A big hurt with real faces.
Pension buster Illinois Representative Elaine Nekritz wants to get into a numbers fight over the price tag of cost of living adjustments for retired teachers.
She got me thinking about some members of my old school board. Some who were active parents and supportive of our efforts in the classroom. As soon as they got elected they became soulless bean counters who saw nothing but spreadsheets and bottom lines instead of children and teachers. They described themselves as representing the taxpayers. As if they were elected for the sole purpose of keeping costs down.
What happens? Do they get a heart-ectomy? Do they go through some surgical procedure that drains all warm blood from their veins?
Legislators don’t seem to get that when they debate pensions they are talking about old folks – not just some abstract policy or program. Or they get it, but have become so cynical or driven by some market-based ideology that they just don’t give a damn.
I would accuse them of reading too much Ayn Rand. But based on those who I have met, the ability to read hasn’t appeared to be one of their problems.
Getting old is tough enough as it is without having to worry about whether the pension I planned on and was promised will be there.
Don’t get me wrong. I’m liking retirement a lot. But I’m also just starting out. I’m new at it.
My hearing may not be so good now, but my vision is fine. I can see the future – the good and the bad parts.
Did you know that the New York Times has a whole online section of articles devoted to getting old? Today there is an article about the new DSM5. It is the manual that decides what counts as a mental illness and what doesn’t.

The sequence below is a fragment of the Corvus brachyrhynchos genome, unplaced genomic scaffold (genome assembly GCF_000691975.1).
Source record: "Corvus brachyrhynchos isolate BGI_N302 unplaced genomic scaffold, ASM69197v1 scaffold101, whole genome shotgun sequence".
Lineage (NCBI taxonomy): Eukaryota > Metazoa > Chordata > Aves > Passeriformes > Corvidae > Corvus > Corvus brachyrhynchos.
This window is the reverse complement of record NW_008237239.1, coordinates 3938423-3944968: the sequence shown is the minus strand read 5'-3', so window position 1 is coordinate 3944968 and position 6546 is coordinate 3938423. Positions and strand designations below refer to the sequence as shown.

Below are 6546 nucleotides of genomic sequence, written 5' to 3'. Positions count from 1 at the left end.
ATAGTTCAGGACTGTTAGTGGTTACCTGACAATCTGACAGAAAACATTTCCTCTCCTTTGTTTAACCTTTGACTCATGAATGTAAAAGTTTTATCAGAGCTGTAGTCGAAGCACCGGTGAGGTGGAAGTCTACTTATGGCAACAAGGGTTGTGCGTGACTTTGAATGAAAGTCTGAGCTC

The new manual includes something called Mild Cognitive Disorder. There are no biological markers and there’s no treatment. For most of us, MCD is just a sign that we’re getting older. Where did I put the keys? What the hell is that woman’s name?
Another article was about the correlation between hearing loss and dementia. I’m sorry. What did you say?
And I thought I just had Fred Klonsky Syndrome.
The medical industry wants to medicalize getting older. They want to make getting old a disease.
Anne is convinced that this is all just a plot to somehow cut Medicare benefits.
You tell her she’s paranoid.
The irony in all this is obvious. They add old age to the list of official disorders. But they cut pensions benefits. There’s no such thing as a free lunch. If you’re going to get the gift of being a disease that has no biological marker, treatment or cure, you have to give up something in return. Giving up your pension sounds about right.
Since I retired in June we have met with a lawyer to write our powers of attorney and wills. We are meeting with a financial advisor so that we can figure out how to make our pensions and savings last until we die. This has been made more difficult and uncertain thanks to the efforts of those like Representative Nekritz.
All this cannot help but make me think about death. It’s not like I’m consumed with the idea. In fact, more often than not it has been a wellspring of jokes and funny stories. But let’s face it. Turning 65 in June is a huge marker. It has its stresses.
And those who constantly threaten programs like Social Security (which Illinois teachers don’t get), Medicare and our state pensions need to see the faces of those they are hurting.
A big hurt on those with real faces.